Feline ‘Love Bites’ and Overzealous Canine Barking

By Cathy M. Rosenthal | July 1st, 2021

Insights from ‘My Pet World’


a cat bitting someone's hands for article on Correcting a Cat’s Love Bites Image

In this edition of ‘My Pet World,’ animal expert Cathy M. Rosenthal advises on correcting a cat’s love bites and a dog’s overzealous barking.


Correcting a cat’s love bites

Dear Cathy: I have two tuxedo cat brothers who I adopted at 3 months old. They are now a year old. Both are adorable, loving, and are basically “good” boys (with the occasional cat antics). However, one of them, Petey, has gradually started to give me love “bites” (no broken skin) on my feet when I get out of bed in the morning and when I’m getting their food ready. This started a few months ago on occasion, but now it is a routine thing. Each time it happens, I tell him “no” and push him away. This doesn’t seem to be working. Any suggestions?

Victoria, West Islip, New York

Dear Victoria: “Love biting” is typically a form of pet-induced aggression in which a cat is telling their person they have had enough stroking. When they bite at your feet, it’s often the result of similar pent-up energy. They want to play, but the behavior is mildly aggressive. Moving targets – like feet – kick in a cat’s instinct to “hunt,” which ends with them biting (controlling) their prey.

With cats, increased playtime and distractions work best to alter this type of behavior.

Introduce more play time during the day: 10 minutes two to three times a day of active play that gets them moving. Keep plenty of toys around but rotate them so your cats don’t get bored. Use puzzle toys to keep their minds active. There are a lot of automated cat toys on the market that can be turned on and left because they are on a timer and will turn off by themselves.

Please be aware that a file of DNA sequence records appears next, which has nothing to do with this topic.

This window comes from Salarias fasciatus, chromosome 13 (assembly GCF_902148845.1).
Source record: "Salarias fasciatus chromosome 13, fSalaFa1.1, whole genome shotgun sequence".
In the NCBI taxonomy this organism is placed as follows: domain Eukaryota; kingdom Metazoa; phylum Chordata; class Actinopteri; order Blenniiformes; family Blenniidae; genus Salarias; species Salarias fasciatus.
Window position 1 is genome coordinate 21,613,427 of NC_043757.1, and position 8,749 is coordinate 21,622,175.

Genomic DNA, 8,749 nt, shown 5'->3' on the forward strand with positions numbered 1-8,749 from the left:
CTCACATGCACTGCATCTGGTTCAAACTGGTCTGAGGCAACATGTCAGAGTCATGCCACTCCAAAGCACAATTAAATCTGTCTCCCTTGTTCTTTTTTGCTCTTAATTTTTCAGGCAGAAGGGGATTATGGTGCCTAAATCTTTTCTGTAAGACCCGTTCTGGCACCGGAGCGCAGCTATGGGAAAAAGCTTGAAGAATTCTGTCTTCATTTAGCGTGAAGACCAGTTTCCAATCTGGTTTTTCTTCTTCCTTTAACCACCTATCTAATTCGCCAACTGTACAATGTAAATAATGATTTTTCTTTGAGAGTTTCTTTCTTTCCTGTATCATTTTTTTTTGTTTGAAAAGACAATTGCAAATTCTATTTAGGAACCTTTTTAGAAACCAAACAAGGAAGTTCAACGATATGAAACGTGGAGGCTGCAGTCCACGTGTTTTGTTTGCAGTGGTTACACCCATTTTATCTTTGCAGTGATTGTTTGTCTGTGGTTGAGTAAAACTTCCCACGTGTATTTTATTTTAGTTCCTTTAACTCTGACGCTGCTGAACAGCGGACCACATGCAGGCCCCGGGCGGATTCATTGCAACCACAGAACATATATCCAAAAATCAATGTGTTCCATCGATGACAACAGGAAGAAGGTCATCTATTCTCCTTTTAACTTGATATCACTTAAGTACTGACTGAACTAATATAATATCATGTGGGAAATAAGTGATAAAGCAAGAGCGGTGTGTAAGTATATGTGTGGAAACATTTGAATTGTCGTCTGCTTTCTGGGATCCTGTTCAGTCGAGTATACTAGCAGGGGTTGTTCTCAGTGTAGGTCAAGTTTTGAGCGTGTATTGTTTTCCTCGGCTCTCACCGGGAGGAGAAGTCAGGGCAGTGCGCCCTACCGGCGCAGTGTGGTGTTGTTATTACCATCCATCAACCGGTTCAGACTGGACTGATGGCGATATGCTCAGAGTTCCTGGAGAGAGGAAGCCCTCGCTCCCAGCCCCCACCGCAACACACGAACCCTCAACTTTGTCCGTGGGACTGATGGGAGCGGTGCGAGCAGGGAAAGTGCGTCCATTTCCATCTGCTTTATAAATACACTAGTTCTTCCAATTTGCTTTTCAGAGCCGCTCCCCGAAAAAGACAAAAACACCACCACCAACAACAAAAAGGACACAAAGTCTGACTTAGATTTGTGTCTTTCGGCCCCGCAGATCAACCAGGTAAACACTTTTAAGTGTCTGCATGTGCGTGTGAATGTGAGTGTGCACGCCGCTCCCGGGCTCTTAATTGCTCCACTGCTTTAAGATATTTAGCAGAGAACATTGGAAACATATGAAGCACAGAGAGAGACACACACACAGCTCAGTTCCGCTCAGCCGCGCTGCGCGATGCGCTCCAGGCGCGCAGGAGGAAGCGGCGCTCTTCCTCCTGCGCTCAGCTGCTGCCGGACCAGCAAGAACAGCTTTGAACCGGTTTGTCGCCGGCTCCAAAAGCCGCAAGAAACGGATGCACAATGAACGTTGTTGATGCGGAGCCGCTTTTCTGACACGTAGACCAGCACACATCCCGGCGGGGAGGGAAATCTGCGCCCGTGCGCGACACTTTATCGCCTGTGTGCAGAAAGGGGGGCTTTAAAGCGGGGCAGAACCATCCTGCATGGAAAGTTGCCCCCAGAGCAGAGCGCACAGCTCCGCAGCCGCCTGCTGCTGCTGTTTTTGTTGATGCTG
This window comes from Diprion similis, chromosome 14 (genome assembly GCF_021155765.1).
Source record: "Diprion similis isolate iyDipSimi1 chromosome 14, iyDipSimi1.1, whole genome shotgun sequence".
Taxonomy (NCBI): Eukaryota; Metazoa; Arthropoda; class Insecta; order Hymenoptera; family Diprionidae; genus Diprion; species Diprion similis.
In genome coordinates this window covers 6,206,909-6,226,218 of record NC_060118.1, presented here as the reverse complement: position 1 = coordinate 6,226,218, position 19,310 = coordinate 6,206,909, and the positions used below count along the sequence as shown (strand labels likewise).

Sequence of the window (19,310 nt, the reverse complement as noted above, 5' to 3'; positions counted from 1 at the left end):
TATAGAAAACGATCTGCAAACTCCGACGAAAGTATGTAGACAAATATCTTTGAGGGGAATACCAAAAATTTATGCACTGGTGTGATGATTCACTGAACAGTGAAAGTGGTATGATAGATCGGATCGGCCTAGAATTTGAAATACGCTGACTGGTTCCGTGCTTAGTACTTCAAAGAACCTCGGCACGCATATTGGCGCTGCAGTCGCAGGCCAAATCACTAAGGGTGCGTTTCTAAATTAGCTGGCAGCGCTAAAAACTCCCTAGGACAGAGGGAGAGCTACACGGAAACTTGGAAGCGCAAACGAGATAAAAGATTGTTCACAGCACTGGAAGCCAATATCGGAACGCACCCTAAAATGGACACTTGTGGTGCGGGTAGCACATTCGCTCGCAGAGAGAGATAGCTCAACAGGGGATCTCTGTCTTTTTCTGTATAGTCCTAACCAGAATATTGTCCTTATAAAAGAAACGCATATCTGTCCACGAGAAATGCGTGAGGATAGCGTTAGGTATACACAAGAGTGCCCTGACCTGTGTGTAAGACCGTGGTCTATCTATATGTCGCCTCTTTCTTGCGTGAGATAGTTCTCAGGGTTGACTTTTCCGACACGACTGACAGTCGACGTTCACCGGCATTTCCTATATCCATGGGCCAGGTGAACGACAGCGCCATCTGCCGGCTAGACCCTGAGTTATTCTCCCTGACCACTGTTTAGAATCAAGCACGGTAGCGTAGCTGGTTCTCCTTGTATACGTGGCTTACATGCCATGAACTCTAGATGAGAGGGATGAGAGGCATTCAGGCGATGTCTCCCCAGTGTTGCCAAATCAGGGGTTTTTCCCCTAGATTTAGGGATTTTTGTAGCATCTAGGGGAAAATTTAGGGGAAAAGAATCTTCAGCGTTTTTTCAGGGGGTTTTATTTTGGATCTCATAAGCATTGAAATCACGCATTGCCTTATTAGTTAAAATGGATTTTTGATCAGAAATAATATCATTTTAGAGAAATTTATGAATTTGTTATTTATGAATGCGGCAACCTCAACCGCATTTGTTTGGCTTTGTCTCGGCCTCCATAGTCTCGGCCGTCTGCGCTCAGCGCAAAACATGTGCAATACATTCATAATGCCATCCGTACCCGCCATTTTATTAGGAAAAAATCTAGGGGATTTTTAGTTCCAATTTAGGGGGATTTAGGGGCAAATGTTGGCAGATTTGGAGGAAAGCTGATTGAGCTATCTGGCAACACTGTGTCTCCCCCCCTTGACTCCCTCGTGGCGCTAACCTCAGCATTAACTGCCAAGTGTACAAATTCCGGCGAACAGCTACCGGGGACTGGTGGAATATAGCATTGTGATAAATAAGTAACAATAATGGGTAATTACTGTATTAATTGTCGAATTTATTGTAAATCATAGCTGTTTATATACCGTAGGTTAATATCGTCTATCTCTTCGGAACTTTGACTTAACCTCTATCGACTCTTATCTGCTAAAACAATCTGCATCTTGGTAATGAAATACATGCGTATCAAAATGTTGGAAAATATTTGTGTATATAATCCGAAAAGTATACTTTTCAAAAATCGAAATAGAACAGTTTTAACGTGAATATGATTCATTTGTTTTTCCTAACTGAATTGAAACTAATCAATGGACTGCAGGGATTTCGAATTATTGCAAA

As for your feet, when you get up from bed or are preparing your cats’ food, toss Petey’s favorite treats or a toy across the floor so he is heading in the opposite direction.


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A dog’s overzealous barking

Dear Cathy: I have a problem with my 13-year-old Lab/border collie mix named Lucy. For most of her life, she has been barking at people who deliver anything to the house. She also barks at repair men and people we know who come to the house. She even barks at people walking by the house if she doesn’t like how they look. I have tried to get her to stop by distracting her with a noise, calling her name and offering her treats. The problem is no one else is consistent with the training. We have to put her on leash before letting people in, but once they are in, she is pretty much OK and begging for attention. She still barks at them when they leave and come back though. Is there any hope for change at this age?

Lisa, Allentown, Pennsylvania

Dear Lisa: It’s never too late to train a dog. However, dogs are highly attuned to their surroundings and feel it’s their job to let you know someone is approaching. You can’t really stop the alert, but you can work on reducing the time she’s barking.

The trick is to let her alert you but work on changing what happens next. Keep a leash on her during this training period so she is easier to control and will be more responsive to your commands.

When she alerts (barks), take a hold of the leash and say her name so she looks at you. When she does, say her reward word or “thank you,” a form of acknowledging the alert, and then give her a treat. Then ask her to sit. Dogs cannot incessantly bark and sit at the same time. So, work on acknowledging the alert, thanking her, treating her, telling her to sit and treating her again. Everyone in the house should learn this pattern so they can be consistent with the training. She will learn much quicker that way.

Distraction also works well with high-alert dogs. If she has trouble “sitting,” skip the “sit” command for now and toss her a Kong with high-value treats that she can’t resist. She can’t do two things at once.

Finally, remove opportunities for alerts. Close the blinds so she can’t sit there and alert you to everyone and everything. And turn on a sound machine, radio, or TV to introduce some background noise and reduce her ability to pick up on the sounds outside.

Cathy M. Rosenthal is a longtime animal advocate, author, columnist, and pet expert who has more than 25 years in the animal welfare field. Send your pet questions, stories, and tips to cathy@petpundit.com. Please include your name, city, and state. You can follow her @cathymrosenthal.

© Tribune Content Agency, LLC.

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